The Daily Show with Jon Stewart, September 24, 2007
Jon Stewart: My guest tonight! An investigative journalist whose new book is called Nobodies: Modern American Slave Labor and the Dark Side of the New Global Economy, please welcome to the show: John Bowe! Thank you very much for joining us, your book is called Nobodies, it concerns slave labor right here in the United States. In the book you describe an America that most people wouldn't recognize, South Florida and Tulsa, Oklahoma.
John Bowe: Uh, yeah, I mean, this is the thing that nobody realizes. It's all around, I found a case the other day, or there's a case that I can't really talk about on national TV, but--
Jon Stewart: You're not on national TV, but go ahead.
John Bowe: What are we on? There are 2,000 workers from Thailand who have been brought to this country legally and they are working in about 14 different states and they come and they pay $20,000 to come and when they get here somebody says, "hey, we're gonna take your passport and you're going to be working on this farm in the middle of nowhere and we're not going to pay you and please don't tell anybody about it," and of course they don't speak English so that'd be pretty hard even if they wanted to.
Jon Stewart: Do they think, the difference is now, 'cause, obviously this is not systemic but it seems that it's very difficult to ferret out.
John Bowe: Yeah, it's incredibly hard to ferret out. These guys don't speak English; in a lot of cases, people are here illegally; they're not just gonna go flag a local cop and say, "hey, Mr." You know, a lot of times they're not aware of their rights or the idea of human rights or American laws, so they're pretty easy pickings for the guys who want to take advantage of them.
Jon Stewart: Two really interesting stories in the book, the first in South Florida, is something I think more people would be more familiar with, which are fruit pickers.
John Bowe: Mmm-hmm.
Jon Stewart: Guys that come in from south of the border and are mistreated. Seems like a more--a more typical scenario.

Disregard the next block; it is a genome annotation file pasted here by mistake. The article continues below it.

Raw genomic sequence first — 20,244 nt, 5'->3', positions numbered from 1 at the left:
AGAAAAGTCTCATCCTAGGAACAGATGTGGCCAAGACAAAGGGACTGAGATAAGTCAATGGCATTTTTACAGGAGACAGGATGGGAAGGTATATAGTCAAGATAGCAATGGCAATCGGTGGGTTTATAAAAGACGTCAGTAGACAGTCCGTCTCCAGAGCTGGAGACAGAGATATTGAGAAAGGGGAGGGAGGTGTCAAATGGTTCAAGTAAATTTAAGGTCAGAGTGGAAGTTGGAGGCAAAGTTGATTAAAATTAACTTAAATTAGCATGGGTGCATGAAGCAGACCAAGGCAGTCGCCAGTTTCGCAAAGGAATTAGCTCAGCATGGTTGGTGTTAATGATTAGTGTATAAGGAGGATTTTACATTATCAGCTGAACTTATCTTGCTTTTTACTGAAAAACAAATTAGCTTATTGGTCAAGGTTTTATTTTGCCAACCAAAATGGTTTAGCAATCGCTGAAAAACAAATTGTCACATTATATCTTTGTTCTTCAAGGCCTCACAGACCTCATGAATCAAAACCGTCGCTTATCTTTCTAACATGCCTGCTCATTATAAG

John Bowe: It's really, really typical. I mean there are one to two million of these guys in America right now and their average lifespan is about forty-seven--they get cancer a lot from all the pesticides--so even on a good day, they're making $7,500 a year for working their asses off picking our fruits and vegetables.
Jon Stewart: But these aren't companies that you've never heard of, these are big companies employing these guys.
John Bowe: This is McDonald's, Taco Bell, which have actually--
Jon Stewart: Don't--don't list our advertisers!
Jon Stewart: But there are other companies that advertise, let's say, on the Tonight Show--
John Bowe: Carnival Cruise Lines.
Jon Stewart: Carnival Cruise Lines?
John Bowe: That's what I heard.
Jon Stewart: You're the reporter! What do you mean that's what I heard!
John Bowe: Well, I wrote about--
Jon Stewart: "Yeah, some guy told me, I dunno!"
Jon Stewart: But no, is that--is that true?
John Bowe: That's what I wrote, I can't remember, you know--I'm just kidding.
Jon Stewart: Thank goodness.
John Bowe: No, this happens anywhere where you're getting food in this country. The conditions for the average farm worker are so bad that the conditions for the ones who get screwed over, that's the guys who get enslaved and just to make--
Jon Stewart: And the dodge is: these are subcontractors. It's a very interesting court scene where the South Florida case was being prosecuted and they brought in representatives from the companies themselves and they said "that's--
John Bowe: "That's not our employee, it's the labor contractor. It's El Diablo who hires these guys, he's Mexican."